My mum worked 40+ years in the loonie bin. She was an avid anti-smoker ๐Ÿ™‚

    I thoroughly enjoyed also reading the comments on this post.

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    1. Thank you very much for this great comment. That’s exactly what I was going for. I wanted to write about the topic, as I’m obviously full of it now, but I didn’t want to get depressing about it. No point. I’m glad if I managed to do that!

      Your mum is an exception to the rule, I think! I never smoked so much as in the hospital. The irony of it.

      Liked by 1 person

  10. Hi Mara! I’m just back too after a meltdown at the start of the year for similar child induced crazy diagnosis!! Sadly I didn’t get the asylum treatment – it’s mad enough here! Lots of art therapy though ๐Ÿ˜ฉ Was wondering about what all my blogging friends have been up to whilst I’ve been away. Haha. Kindered spirits!!

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    1. Oh dear, I’m so sorry to hear that you’re a fellow patient, it sucks. I’m not sure you need to regret that you didn’t get an asylum treatment. It’s rough. But it’s even more rough to cope on your own. So at least, there’s art therapy and blogging ๐Ÿ™‚

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  11. It’s great to have you back. I read in one your replies above that you lost two months of your life. I see it as an investment, not a loss. I’m really glad you recognized that you needed help and that you were able to ask for (and receive) it. Keep taking care of yourself. As you can see above, you’ve got a whole squad cheerleaders on your side. We want you to win!

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    1. You are very right, of course. Something lost but something else gained by taking a break and staying in the hospital. It was no holiday though, quite a roughhouse, but most important is that it helped me. Thank you for your well wishes. It’s so uplifting (and humbling) to see the amount of support here!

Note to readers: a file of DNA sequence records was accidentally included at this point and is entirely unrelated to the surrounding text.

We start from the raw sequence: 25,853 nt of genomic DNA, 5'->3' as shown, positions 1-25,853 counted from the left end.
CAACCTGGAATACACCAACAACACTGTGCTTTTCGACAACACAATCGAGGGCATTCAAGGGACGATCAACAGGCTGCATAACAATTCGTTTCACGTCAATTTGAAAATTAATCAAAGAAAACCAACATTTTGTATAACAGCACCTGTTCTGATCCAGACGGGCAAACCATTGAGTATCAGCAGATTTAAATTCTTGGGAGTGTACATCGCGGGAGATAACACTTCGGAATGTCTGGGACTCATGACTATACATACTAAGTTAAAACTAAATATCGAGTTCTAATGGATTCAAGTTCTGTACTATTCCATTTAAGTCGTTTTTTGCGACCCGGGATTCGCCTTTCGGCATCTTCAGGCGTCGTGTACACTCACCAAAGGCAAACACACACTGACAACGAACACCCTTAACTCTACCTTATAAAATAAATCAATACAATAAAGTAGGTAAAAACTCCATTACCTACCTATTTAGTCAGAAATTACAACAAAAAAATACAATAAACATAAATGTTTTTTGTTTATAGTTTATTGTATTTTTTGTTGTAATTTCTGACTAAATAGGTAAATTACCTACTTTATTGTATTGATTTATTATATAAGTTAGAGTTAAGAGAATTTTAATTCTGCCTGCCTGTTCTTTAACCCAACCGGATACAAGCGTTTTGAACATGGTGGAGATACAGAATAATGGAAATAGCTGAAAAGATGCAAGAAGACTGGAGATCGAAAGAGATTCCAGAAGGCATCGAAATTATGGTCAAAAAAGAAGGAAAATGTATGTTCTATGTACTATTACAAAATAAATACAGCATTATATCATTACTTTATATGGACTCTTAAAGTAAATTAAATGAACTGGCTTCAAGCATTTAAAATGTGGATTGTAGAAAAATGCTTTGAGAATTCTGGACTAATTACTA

Liked by 1 person

  12. What an episode… ๐Ÿ˜ฆ How are you faring so far? I’d say everyone is entitled to break down at least once in a lifetime… It’s somewhat refreshing, eye-opening, and so much more… I’d say most people know what you’ve been through or are going through. I wish you good fortune on your journey!

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    1. Yep, an episode, and quite a long one. Thank you for being so tolerant and supportive! I realise I’m far from being alone in the struggle. I’m going through better and worse days these days, but on the whole, I’m better than I was when I produced this post, so, I guess, all’s good…

      Liked by 1 person

      1. Yes, trust me, you’re never alone in all this crap… Take one step after the next, the important thing is to give yourself time โค Good luck and keep it up, I’m sure you’ll manage โค